Risk is often a misunderstood concept. We all think we get it, and then when it strikes, we are usually caught by surprise.
Don’t believe me? Consider home fires for example. According to the National Fire Protection Association, there were an average of 366,600 home fires per year during the 2007 – 2011 period in the US. Given there are about 132M dwellings in the country, this implies that home fires occur at a rate of about 0.3% per year, or a 3% chance over a 10 year period for any given home.
Now 3%, even though small, isn’t exactly irrelevant. This is especially true given that home fires often result in deaths, a far worse scenario than a 20% drawdown on your investments! Yet, how often do you test your smoke alarm? Do you enjoy being alive? The alarms do say to test weekly, don’t they?
Sorry Folks, Risk Happens
We somehow tend to believe it happens only to others. Perhaps we are biologically wired to think that way. Maybe that’s why we jump out of planes in parachutes or do bungee jumping, or drive on a wet curvy road at 100mph. We need to remember that the “others” are actually often ourselves, our own person.
Let’s have a look at risk for three investment vehicles: the gold ETF (GLD), a popular real estate ETF (ICF), and a leveraged European fund (RYEUX). First, the good times.
If today is January 2007, you must be thinking ICF is an awesome investment. All its numbers look good. It has a very compelling Sharpe ratio at 1.83, the smallest drawdown at 12.3%, a too-good-to-be-true CAGR of 29.5% and the lowest volatility of all three instruments with a 16% annualized standard deviation. This seriously beats double chocolate raspberry cake for dessert! What else can you ask for?
Meanwhile, gold (GLD) looks like the riskiest investment of the three with the highest standard deviation, worst drawdown and worst Sharpe ratio. It’s also down from its peak earlier in May 2006.
Now, let’s fast forward a couple of years.
Of course, this includes the financial crisis and ICF, being a real estate ETF, was exactly at the epicenter of the earthquake. So it’s not surprising that it had a drawdown of nearly 80% while its volatility skyrocketed to a whopping 44.3% standard deviation. Meanwhile RYEUX, a leveraged stock fund, lost almost as much with a drawdown of 73%. Only gold had a more reasonable drawdown at 32% while managing to maintain a very healthy CAGR during the period at 15%.
Are Performance Figures Irrelevant?
In this case, all four performance figures appeared to have been irrelevant in assessing the true risk of these instruments. Ironically, GLD had the worst performance and the highest risk as measured by drawdown and volatility in 2007. Yet, it greatly outperformed the other instruments during the financial crisis. Should we then conclude that these performance measures are, to put it politely, irrelevant academic BS?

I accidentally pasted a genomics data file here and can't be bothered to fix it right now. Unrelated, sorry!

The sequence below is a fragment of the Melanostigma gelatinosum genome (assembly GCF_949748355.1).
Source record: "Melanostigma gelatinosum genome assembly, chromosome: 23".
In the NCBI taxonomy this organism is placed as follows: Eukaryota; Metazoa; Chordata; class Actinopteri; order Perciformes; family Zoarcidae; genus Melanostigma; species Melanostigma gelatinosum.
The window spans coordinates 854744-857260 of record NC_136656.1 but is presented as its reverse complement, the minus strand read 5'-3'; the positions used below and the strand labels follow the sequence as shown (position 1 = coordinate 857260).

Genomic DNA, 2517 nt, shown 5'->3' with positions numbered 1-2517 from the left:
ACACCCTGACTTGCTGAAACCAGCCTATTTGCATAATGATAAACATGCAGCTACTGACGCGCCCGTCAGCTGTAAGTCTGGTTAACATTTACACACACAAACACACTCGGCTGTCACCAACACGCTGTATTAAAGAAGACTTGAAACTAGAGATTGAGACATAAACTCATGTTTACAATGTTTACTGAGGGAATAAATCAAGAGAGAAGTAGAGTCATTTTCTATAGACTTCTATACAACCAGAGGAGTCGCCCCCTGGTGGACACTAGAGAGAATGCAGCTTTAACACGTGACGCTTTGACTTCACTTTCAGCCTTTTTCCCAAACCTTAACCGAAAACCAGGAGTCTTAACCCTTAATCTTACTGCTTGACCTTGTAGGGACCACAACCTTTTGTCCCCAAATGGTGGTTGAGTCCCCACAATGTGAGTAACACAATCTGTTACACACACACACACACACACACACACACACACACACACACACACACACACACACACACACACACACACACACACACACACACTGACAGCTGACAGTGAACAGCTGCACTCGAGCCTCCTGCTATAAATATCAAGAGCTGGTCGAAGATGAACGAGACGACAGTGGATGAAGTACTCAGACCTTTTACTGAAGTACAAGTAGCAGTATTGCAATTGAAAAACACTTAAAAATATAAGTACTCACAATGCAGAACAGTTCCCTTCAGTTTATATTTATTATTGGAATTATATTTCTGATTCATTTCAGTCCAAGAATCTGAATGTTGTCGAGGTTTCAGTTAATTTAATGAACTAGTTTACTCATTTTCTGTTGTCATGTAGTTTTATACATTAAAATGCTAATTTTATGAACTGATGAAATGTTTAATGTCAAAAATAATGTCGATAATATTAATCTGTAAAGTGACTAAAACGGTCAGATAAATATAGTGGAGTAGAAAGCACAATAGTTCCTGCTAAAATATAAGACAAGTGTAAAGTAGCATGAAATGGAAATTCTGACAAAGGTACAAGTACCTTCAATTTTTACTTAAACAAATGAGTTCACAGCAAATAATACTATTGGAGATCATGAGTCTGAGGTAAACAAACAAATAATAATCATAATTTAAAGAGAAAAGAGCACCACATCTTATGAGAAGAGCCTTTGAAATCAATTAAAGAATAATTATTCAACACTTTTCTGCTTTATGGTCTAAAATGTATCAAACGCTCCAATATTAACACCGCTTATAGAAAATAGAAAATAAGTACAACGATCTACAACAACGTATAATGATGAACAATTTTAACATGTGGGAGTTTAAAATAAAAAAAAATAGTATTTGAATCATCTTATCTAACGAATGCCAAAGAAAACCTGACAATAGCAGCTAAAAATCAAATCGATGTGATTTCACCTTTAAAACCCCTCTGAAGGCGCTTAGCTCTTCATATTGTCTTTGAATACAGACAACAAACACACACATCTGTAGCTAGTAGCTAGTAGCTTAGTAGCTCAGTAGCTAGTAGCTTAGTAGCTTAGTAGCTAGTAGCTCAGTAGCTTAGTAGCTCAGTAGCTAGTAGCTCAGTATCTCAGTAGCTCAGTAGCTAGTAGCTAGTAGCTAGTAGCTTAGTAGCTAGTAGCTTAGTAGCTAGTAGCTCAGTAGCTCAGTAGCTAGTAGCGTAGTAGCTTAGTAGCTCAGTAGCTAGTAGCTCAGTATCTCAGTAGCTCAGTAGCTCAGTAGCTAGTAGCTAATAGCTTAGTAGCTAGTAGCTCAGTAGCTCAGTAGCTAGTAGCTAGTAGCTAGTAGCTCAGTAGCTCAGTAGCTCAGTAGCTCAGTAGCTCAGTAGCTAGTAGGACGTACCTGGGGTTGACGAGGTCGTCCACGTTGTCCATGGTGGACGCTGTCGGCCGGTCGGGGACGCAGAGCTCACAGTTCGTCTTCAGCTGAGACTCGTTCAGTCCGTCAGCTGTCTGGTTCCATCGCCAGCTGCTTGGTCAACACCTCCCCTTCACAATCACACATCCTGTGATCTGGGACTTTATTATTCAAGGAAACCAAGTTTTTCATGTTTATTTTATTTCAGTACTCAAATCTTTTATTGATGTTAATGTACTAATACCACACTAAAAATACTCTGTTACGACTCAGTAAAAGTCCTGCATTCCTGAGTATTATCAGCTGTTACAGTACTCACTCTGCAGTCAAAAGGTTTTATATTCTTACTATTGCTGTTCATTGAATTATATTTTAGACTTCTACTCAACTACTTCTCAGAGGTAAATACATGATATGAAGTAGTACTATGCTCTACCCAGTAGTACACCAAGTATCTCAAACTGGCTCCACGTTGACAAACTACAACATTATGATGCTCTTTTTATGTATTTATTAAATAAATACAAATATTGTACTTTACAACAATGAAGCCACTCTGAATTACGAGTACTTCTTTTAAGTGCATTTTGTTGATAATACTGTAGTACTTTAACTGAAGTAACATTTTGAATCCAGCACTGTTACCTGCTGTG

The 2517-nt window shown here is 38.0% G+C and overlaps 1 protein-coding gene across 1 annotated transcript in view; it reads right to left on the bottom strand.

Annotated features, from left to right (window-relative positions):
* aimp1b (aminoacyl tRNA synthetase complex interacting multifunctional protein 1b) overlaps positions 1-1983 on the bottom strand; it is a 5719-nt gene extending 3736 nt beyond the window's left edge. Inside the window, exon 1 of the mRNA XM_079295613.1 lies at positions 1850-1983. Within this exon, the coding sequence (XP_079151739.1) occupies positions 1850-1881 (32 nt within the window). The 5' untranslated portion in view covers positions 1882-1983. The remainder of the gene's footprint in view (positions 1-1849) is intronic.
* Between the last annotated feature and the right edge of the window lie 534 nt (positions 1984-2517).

Well, not so fast.
Performance figures measure one particular aspect of risk in a narrow sense. Yet risk has many faces, and it hides in a lot of different ways. There are just as many ways to lose money as there are ways to hurt yourself.
Just because you could get hit by a bus crossing a street doesn’t mean you never cross streets. But when you do cross a street, you hopefully look beyond the obvious. You look right and left, see if the crossing light is on and you watch every moving vehicles in your vicinity. If all appear safe, then (and only then) you start crossing the street. And although most of the time the street is a dangerous place for pedestrians, it is relatively safe for you at that precise moment in time.
The ICF real estate ETF is usually a very decent investment. But in 2008, it was a disaster. The performance numbers are backwards-looking by definition, so they can’t tell you the storm is coming. One way you could have predicted the risks a priori would have been by understanding the banking industry’s ultra loose lending practices at the time, and how they repackaged low quality mortgage securities into obscure financial instruments like CDOs and swaps. And then, you would have had to assess how such practices impacted real estate prices and the economy as a whole. This is not a small feat by any measure.
An Open Mind Towards Risk
For this reason, I believe it’s important to keep an open mind towards risk. Numbers do tell part of the story and can be helpful, but they are not good enough. Having some understanding of the economic situation, and especially the drivers of growth and risks can be very enlightening.
I won’t claim to have been up to speed on CDOs and swaps in 2007, but I recall seeing home prices skyrocketing and Ads on TV about buying a house with no money down. I remember when you could borrow 125% of the value of your home with no cash down! To me, such observations were hints that thing were getting a bit out of control. As a result, I made a point of not investing in REITs nor any real estate funds, despite their awesome CAGR and low volatility leading up to that point. It turns out this was a good decision.
One simple way to manage the unknown risks is to diversify across asset classes at all times, as this is the ultimate insurance against a misstep. It’s always possible to be wrong in your analysis, to make a mistake, or to forget a key piece of information. But by being properly diversified across asset classes at all times, you make sure that you won’t get hurt too badly when disaster eventually strikes. In my humble opinion, any portfolio, whether actively or passively managed, should always be well diversified across asset classes at all times for that very reason.